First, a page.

About this site

  • Comments
    When you submit a comment, it won't be published until approved. This is to cut down on comment spam. However, I will also edit or block comments that are profane or offensive.
  • No Legal Advice
    Although I may from time to time discuss legal issues on this blog, nothing that I post should be construed as legal advice, nor as creating an attorney-client relationship between you and me. In fact, there's a good chance I'm not licensed to practice law wherever you are. If you need legal advice, you should consult an attorney licensed in your jurisdiction.
  • Personal View
    This blog is neither affiliated with my employer nor hosted by it. It is maintained through TypePad, and I pay the hosting fees. Nothing that is posted here should be construed as anything other than the views of the particular author of the post.
  • Tung Yin's Recent Papers (SSRN)

April 2014

Sun Mon Tue Wed Thu Fri Sat
    1 2 3 4 5
6 7 8 9 10 11 12
13 14 15 16 17 18 19
20 21 22 23 24 25 26
27 28 29 30      

Stats


  • Check Google Page Rank

« Should I be ashamed to admit that I'd vote for the Donald? | Main | How necessary are TSA's new procedures? »

November 19, 2010

TrackBack

TrackBack URL for this entry:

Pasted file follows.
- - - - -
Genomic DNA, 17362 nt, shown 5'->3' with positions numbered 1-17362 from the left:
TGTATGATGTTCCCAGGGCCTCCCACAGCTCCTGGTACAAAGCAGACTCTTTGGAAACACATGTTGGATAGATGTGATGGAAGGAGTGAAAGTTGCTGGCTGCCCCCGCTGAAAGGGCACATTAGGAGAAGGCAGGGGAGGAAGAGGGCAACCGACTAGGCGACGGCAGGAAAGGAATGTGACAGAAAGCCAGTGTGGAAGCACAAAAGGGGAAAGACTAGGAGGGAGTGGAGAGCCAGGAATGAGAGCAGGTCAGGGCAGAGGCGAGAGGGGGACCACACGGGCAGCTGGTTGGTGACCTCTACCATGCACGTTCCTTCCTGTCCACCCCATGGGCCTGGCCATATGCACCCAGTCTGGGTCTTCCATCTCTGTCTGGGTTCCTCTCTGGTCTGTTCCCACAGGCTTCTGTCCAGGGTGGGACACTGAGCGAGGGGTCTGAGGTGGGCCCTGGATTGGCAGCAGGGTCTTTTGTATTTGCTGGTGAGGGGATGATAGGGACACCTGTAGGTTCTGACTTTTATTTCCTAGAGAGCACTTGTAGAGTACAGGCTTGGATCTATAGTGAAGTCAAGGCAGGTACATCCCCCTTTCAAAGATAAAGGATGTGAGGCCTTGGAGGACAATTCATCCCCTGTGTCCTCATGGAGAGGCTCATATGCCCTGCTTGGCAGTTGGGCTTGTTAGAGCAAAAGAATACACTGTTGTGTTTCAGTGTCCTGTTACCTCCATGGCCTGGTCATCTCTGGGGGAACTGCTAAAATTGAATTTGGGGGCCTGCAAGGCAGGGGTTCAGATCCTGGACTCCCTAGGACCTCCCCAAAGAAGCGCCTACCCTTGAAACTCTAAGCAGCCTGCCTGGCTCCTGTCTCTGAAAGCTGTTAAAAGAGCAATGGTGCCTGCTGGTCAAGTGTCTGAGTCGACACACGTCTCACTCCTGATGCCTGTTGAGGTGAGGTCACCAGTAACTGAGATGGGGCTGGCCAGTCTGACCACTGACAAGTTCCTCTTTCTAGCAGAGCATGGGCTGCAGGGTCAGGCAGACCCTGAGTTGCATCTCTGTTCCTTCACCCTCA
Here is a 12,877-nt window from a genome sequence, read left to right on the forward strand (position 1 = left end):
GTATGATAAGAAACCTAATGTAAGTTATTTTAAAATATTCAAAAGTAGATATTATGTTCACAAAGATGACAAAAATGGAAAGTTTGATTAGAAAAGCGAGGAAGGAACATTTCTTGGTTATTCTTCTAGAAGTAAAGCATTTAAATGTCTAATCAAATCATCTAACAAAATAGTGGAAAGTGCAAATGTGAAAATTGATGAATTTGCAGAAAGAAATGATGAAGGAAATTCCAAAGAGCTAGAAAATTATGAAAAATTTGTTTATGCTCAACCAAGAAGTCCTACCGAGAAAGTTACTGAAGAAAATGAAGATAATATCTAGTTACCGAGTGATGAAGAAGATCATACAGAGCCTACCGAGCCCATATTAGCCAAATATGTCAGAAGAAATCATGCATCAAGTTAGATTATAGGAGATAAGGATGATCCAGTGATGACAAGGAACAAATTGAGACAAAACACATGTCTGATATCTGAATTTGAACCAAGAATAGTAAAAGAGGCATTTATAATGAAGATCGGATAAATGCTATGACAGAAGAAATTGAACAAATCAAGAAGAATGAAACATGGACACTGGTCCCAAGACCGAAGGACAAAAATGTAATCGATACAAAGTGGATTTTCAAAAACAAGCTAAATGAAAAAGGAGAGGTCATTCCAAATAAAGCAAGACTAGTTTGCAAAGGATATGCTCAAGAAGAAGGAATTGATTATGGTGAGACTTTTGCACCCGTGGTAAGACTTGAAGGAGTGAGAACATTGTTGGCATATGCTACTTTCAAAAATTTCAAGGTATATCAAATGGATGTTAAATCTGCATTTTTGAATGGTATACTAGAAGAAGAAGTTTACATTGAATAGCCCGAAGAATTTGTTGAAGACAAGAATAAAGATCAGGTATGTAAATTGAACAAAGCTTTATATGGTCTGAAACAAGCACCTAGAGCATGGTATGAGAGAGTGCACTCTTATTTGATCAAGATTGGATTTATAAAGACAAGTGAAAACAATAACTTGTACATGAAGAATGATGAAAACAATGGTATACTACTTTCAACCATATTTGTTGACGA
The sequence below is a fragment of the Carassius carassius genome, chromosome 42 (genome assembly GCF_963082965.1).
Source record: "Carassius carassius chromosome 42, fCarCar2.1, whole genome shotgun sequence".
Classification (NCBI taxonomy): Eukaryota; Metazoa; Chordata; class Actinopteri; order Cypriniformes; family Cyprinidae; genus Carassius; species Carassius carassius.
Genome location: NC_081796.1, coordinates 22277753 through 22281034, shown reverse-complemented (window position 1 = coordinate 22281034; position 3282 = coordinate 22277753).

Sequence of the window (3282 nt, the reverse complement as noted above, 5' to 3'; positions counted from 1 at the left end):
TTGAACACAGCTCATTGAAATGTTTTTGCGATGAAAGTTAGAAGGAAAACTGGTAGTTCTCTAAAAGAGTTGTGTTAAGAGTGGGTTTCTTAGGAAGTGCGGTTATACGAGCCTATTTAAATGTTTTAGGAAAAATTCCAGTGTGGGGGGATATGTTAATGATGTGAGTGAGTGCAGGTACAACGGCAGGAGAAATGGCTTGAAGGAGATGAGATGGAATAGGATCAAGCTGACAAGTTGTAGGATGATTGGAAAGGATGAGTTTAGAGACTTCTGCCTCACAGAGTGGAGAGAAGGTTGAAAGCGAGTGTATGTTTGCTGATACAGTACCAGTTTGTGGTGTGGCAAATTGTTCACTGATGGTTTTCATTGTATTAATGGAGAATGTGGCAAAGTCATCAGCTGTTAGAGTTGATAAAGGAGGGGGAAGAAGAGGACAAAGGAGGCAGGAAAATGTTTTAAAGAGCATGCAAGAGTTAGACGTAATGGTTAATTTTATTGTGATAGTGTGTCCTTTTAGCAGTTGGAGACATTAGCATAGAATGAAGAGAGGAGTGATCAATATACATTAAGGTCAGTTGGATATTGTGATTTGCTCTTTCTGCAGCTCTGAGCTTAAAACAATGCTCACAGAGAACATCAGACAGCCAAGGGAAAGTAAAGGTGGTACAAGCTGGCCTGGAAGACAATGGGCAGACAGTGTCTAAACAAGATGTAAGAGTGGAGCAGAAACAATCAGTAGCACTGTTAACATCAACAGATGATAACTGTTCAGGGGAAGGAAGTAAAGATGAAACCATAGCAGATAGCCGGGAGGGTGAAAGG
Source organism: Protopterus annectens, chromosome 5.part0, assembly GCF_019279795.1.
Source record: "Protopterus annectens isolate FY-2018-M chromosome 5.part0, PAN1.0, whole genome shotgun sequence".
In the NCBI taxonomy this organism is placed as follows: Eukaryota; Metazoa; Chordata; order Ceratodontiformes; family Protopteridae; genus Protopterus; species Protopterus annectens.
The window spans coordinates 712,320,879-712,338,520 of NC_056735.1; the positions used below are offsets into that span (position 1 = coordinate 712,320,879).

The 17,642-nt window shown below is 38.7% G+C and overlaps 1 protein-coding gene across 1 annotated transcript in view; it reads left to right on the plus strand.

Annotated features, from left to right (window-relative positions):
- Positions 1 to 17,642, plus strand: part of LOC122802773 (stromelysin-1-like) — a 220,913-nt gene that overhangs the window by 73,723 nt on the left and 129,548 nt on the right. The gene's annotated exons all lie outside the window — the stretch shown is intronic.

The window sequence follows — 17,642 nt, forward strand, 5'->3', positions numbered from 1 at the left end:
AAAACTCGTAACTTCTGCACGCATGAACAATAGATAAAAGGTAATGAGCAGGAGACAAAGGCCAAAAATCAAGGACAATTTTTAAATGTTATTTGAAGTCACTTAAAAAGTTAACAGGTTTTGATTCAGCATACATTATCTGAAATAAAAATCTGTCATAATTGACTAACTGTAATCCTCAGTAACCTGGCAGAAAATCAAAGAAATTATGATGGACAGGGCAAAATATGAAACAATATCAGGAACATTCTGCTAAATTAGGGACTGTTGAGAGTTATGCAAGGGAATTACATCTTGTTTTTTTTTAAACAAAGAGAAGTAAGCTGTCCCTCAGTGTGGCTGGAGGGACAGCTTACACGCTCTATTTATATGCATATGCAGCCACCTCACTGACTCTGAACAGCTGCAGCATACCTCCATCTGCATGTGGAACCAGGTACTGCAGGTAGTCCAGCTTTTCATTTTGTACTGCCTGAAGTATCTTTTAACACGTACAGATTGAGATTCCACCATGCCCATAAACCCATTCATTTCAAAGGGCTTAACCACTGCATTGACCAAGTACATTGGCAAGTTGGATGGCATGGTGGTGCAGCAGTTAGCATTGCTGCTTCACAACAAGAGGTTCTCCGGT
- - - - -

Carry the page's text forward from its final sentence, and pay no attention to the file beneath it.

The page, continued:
http://www.typepad.com/services/trackback/6a00d834522c6369e201348937faec970c

Listed below are links to weblogs that reference Why the Ghailani trial doesn't look like a convincing win for the government:

Comments

Matthew Lewis

Question:

Ghailani is accused of taking part in the 1998 US Embassy bombing in Libya. Does that fall under the AUMF? Under what authority would he be detained indefinitely?

Perhaps more importantly, is he any less likely to win a challenge to indefinite detention under the AUMF due to the unique circumstances of his crime than to his criminal verdict?

And finally, if his sentence is successfully appealed, I have no doubt that the DoJ would just hold him indefinitely as an enemy combatant anyway. So it's really not as if Cal appealed and won. It's more like Cal appealed and was declared winner, but Oregon stayed undefeated and Cal still had the loss on their record.

Tung Yin

There are some issues with the outer boundaries of the AUMF, such as whether people who knowingly donate to al Qaeda fall within its terms. But I don't think there's any question that Ghailani would fit within the "core" of al Qaeda and therefore within the "enemy" as defined by Congress.

I agree that the Obama Administration would simply continue to detain him even if he were to win his appeal. But doesn't that seem like a pretty bad outcome? It'll look like the trial was just a sham if it wouldn't affect Ghailani's ultimate disposition.

The comments to this entry are closed.